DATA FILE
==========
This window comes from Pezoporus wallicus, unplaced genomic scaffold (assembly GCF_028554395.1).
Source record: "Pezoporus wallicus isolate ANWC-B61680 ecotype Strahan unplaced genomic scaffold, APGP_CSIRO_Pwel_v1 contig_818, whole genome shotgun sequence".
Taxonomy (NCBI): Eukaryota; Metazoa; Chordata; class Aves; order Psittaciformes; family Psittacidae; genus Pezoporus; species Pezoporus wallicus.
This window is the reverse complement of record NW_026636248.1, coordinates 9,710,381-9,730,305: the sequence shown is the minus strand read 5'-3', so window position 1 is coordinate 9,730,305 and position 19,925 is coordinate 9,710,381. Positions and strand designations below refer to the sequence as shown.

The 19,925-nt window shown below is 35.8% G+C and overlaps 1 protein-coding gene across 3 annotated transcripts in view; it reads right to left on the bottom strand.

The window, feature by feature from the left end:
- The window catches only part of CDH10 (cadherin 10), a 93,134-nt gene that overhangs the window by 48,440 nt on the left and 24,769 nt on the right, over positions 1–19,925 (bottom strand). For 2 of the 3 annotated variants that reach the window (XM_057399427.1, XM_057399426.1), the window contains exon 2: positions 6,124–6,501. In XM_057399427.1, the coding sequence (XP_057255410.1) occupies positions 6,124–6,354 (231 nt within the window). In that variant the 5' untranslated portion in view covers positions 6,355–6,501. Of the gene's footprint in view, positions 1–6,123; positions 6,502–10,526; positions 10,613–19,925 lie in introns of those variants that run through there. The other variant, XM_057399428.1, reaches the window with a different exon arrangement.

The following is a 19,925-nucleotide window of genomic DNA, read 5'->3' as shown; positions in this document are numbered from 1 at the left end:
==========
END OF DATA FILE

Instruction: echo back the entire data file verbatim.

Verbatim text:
This window comes from Pezoporus wallicus, unplaced genomic scaffold (assembly GCF_028554395.1).
Source record: "Pezoporus wallicus isolate ANWC-B61680 ecotype Strahan unplaced genomic scaffold, APGP_CSIRO_Pwel_v1 contig_818, whole genome shotgun sequence".
Taxonomy (NCBI): Eukaryota; Metazoa; Chordata; class Aves; order Psittaciformes; family Psittacidae; genus Pezoporus; species Pezoporus wallicus.
This window is the reverse complement of record NW_026636248.1, coordinates 9,710,381-9,730,305: the sequence shown is the minus strand read 5'-3', so window position 1 is coordinate 9,730,305 and position 19,925 is coordinate 9,710,381. Positions and strand designations below refer to the sequence as shown.

The 19,925-nt window shown below is 35.8% G+C and overlaps 1 protein-coding gene across 3 annotated transcripts in view; it reads right to left on the bottom strand.

The window, feature by feature from the left end:
- The window catches only part of CDH10 (cadherin 10), a 93,134-nt gene that overhangs the window by 48,440 nt on the left and 24,769 nt on the right, over positions 1–19,925 (bottom strand). For 2 of the 3 annotated variants that reach the window (XM_057399427.1, XM_057399426.1), the window contains exon 2: positions 6,124–6,501. In XM_057399427.1, the coding sequence (XP_057255410.1) occupies positions 6,124–6,354 (231 nt within the window). In that variant the 5' untranslated portion in view covers positions 6,355–6,501. Of the gene's footprint in view, positions 1–6,123; positions 6,502–10,526; positions 10,613–19,925 lie in introns of those variants that run through there. The other variant, XM_057399428.1, reaches the window with a different exon arrangement.

The following is a 19,925-nucleotide window of genomic DNA, read 5'->3' as shown; positions in this document are numbered from 1 at the left end: